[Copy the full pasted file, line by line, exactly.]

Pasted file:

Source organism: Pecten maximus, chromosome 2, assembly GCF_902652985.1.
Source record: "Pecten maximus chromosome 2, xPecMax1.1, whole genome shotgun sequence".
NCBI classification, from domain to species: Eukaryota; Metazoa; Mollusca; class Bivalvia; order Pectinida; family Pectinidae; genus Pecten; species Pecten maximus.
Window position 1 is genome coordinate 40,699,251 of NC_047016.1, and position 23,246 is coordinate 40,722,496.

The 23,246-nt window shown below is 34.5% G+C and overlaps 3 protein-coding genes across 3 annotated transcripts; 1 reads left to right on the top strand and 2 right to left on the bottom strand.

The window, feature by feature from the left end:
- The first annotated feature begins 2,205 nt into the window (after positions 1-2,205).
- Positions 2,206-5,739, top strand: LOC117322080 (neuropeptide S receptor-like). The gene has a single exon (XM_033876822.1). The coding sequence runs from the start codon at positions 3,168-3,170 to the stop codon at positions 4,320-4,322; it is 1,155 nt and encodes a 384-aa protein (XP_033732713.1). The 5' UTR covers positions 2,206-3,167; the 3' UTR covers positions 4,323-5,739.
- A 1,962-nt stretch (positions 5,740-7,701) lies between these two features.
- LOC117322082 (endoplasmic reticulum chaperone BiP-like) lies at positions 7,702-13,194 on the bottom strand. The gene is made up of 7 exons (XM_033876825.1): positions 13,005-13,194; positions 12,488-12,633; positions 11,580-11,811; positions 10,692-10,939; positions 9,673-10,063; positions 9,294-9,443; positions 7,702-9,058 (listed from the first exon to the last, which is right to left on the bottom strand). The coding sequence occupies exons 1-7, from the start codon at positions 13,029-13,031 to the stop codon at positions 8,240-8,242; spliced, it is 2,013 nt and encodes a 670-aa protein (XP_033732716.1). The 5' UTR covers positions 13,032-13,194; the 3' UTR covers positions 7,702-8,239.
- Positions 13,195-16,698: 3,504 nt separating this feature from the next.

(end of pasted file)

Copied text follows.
Source organism: Pecten maximus, chromosome 2, assembly GCF_902652985.1.
Source record: "Pecten maximus chromosome 2, xPecMax1.1, whole genome shotgun sequence".
NCBI classification, from domain to species: Eukaryota; Metazoa; Mollusca; class Bivalvia; order Pectinida; family Pectinidae; genus Pecten; species Pecten maximus.
Window position 1 is genome coordinate 40,699,251 of NC_047016.1, and position 23,246 is coordinate 40,722,496.

The 23,246-nt window shown below is 34.5% G+C and overlaps 3 protein-coding genes across 3 annotated transcripts; 1 reads left to right on the top strand and 2 right to left on the bottom strand.

The window, feature by feature from the left end:
- The first annotated feature begins 2,205 nt into the window (after positions 1-2,205).
- Positions 2,206-5,739, top strand: LOC117322080 (neuropeptide S receptor-like). The gene has a single exon (XM_033876822.1). The coding sequence runs from the start codon at positions 3,168-3,170 to the stop codon at positions 4,320-4,322; it is 1,155 nt and encodes a 384-aa protein (XP_033732713.1). The 5' UTR covers positions 2,206-3,167; the 3' UTR covers positions 4,323-5,739.
- A 1,962-nt stretch (positions 5,740-7,701) lies between these two features.
- LOC117322082 (endoplasmic reticulum chaperone BiP-like) lies at positions 7,702-13,194 on the bottom strand. The gene is made up of 7 exons (XM_033876825.1): positions 13,005-13,194; positions 12,488-12,633; positions 11,580-11,811; positions 10,692-10,939; positions 9,673-10,063; positions 9,294-9,443; positions 7,702-9,058 (listed from the first exon to the last, which is right to left on the bottom strand). The coding sequence occupies exons 1-7, from the start codon at positions 13,029-13,031 to the stop codon at positions 8,240-8,242; spliced, it is 2,013 nt and encodes a 670-aa protein (XP_033732716.1). The 5' UTR covers positions 13,032-13,194; the 3' UTR covers positions 7,702-8,239.
- Positions 13,195-16,698: 3,504 nt separating this feature from the next.